1. Since Joab rebelled against David during Adonijah’s rebellion and was put to death by Benaiah, the captain of the king’s bodyguard (1 Kings 2:28-31), his name was possibly struck from the list.
  2. Joab simply did not perform any deeds worthy of being included among the Thirty or the Three. He was a good commander and administrator, but did not personally excel in combat.
  3. On account of his murder of Abner to avenge the blood of Joab’s brother Asahel (2 Samuel 3:27,30), Joab was kept from inclusion in the list, although he retained his position as commander of the army.

Perhaps it was one or all of these. David’s short psalm of lament for Abner (2 Samuel 3:33-34) shows how deeply he grieved the murder of the great warrior. His personal judgement on Joab was this: “These sons of Zeruiah are too strong for me. May the Lord repay the evildoer according to his evil deeds!” (2 Samuel 3:39).

David pursued righteousness all his life, even though as a sinful man he fell into sin. But with the Lord is forgiveness, and God blessed and encouraged David as he walked in his way. “I will be careful to lead a blameless life—when will you come to me? I will walk in my house with a blameless heart” (Psalm 101:2). David expected to receive good things from God, even in bad, difficult, hard, and frightening times. This is a great example of true faith. As Luther says, “What kind of holiness and purity is it when men expect to receive nothing good from God?” When we pray through the catechism or recite its parts before meals, we find it easy to say the meaning of the very First Commandment, “We should, fear, love, and trust in God above all things.” But to have a god is this: “A god is the one we look to for all good, and in him we find refuge in every time of need” (Large Catechism). We fear God on account of his power and because the Law works in our hearts. We love God because we have heard the Gospel and know that we have forgiveness in him. But trusting in God? We grow cynical in this sinful world. We are taught to rely on nobody but ourselves. We hear nonsense about our own bootstraps that defies physics as well as logic, but we still want to believe it, as unbelievable as it is. What we should do is turn to the world and to the devil and shout: “I trust I may not trust thee; for thy word is but the vain breath of a common man” (King John). And God invites us to believe in him. “When a man believes in me,” Jesus said, “he does not believe in me only, but in the one who sent me” (John 12:44), and again: “You trust in God, trust also in me” (John 14:1). God led David to pray: “You brought me out of the womb; you made me trust in you even at my mother’s breast” (Psalm 22:9). Faith is given through the preaching of the gospel, so that we confess: “I will put my trust in him” (Hebrews 2:13). This is the grace of God, overcoming our weakness and unbelief, our sins and our sinful stances, to lift us up from death to life, from unbelief to faith, so that we will have eternal life.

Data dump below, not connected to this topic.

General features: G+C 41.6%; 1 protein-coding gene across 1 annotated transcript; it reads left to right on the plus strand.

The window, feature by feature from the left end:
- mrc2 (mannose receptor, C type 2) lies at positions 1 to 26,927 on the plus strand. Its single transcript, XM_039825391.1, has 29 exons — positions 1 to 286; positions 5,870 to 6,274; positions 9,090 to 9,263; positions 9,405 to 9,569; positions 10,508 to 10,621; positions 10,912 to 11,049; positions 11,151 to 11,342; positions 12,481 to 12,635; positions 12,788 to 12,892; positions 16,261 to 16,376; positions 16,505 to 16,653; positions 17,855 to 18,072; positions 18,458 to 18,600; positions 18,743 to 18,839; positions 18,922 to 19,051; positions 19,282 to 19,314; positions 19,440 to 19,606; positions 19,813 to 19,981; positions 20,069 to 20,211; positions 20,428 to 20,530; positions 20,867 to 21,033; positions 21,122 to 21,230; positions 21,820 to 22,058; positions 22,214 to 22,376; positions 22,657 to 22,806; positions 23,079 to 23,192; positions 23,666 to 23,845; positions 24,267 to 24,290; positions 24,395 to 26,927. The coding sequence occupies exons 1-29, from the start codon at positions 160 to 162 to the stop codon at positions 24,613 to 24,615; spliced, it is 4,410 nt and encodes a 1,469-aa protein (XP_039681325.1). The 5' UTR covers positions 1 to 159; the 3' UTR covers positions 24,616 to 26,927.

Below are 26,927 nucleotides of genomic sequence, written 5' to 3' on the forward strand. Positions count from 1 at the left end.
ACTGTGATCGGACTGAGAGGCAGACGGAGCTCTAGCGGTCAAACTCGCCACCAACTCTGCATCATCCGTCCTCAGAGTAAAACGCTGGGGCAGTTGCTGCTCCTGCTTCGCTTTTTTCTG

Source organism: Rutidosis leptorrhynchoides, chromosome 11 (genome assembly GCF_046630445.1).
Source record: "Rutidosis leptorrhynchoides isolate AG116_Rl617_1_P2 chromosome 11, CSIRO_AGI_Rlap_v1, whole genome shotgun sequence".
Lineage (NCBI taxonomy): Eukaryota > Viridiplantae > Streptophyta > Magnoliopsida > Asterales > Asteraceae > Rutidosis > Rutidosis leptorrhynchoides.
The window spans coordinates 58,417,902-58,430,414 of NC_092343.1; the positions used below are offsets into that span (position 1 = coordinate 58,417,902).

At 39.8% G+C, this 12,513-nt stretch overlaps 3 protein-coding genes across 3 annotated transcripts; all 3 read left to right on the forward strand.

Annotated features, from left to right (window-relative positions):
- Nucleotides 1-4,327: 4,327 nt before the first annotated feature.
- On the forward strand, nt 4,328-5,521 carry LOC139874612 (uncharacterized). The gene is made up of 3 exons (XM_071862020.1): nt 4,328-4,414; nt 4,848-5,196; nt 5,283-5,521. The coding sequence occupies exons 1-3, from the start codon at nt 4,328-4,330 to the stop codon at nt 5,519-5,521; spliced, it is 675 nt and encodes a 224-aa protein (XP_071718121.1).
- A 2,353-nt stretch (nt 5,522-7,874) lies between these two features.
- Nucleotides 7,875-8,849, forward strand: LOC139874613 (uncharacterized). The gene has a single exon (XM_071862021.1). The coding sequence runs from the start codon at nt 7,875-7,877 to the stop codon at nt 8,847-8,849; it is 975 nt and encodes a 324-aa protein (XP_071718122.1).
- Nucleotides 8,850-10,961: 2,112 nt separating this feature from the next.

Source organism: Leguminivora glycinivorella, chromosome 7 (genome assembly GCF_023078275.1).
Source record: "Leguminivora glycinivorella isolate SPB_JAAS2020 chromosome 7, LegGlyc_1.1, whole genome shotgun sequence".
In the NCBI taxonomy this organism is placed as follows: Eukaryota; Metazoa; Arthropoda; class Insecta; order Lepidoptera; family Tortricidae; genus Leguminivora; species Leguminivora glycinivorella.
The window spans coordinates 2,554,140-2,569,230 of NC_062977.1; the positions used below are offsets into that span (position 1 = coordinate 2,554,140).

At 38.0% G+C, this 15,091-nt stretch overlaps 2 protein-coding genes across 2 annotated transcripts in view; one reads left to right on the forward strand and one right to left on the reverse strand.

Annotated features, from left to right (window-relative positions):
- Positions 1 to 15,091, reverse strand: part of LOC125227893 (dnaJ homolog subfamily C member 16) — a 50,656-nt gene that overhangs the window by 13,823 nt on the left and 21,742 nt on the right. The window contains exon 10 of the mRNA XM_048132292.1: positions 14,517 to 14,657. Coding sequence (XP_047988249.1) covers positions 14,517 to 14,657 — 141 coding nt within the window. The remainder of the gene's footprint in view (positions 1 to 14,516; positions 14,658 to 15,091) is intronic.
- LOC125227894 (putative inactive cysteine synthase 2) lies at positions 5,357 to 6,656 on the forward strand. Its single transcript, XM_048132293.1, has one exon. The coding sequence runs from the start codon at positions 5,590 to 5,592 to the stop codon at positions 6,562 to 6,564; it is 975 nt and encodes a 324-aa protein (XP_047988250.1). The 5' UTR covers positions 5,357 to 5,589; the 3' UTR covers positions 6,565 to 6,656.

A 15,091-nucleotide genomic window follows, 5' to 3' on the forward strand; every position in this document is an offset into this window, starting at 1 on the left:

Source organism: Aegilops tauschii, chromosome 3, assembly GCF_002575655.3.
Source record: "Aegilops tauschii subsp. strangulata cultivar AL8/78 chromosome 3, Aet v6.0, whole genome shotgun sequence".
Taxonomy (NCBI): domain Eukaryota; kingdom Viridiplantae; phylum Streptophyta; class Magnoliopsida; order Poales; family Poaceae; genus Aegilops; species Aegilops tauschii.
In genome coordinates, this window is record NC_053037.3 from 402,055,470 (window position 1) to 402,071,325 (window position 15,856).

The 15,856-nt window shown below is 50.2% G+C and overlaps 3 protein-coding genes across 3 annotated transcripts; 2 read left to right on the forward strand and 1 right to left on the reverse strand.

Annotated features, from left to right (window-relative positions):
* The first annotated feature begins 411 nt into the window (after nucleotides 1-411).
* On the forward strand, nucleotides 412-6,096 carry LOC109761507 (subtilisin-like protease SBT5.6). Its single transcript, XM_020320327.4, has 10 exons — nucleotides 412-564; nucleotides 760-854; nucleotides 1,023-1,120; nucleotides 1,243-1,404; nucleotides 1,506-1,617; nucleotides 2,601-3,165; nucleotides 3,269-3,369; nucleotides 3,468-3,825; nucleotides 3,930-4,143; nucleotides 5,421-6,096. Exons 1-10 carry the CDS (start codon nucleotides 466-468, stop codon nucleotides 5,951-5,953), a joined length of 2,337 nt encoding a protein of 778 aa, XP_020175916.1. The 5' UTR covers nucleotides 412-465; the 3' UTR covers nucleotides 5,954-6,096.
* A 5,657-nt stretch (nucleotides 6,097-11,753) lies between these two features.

In Christ,
Pastor Timothy Smith

Pastor Tim Smith
About Pastor Timothy Smith
Pastor Smith serves St. Paul’s Lutheran Church in New Ulm, Minnesota. To receive God’s Word for You via e-mail, please visit the St. Paul’s Lutheran Church website.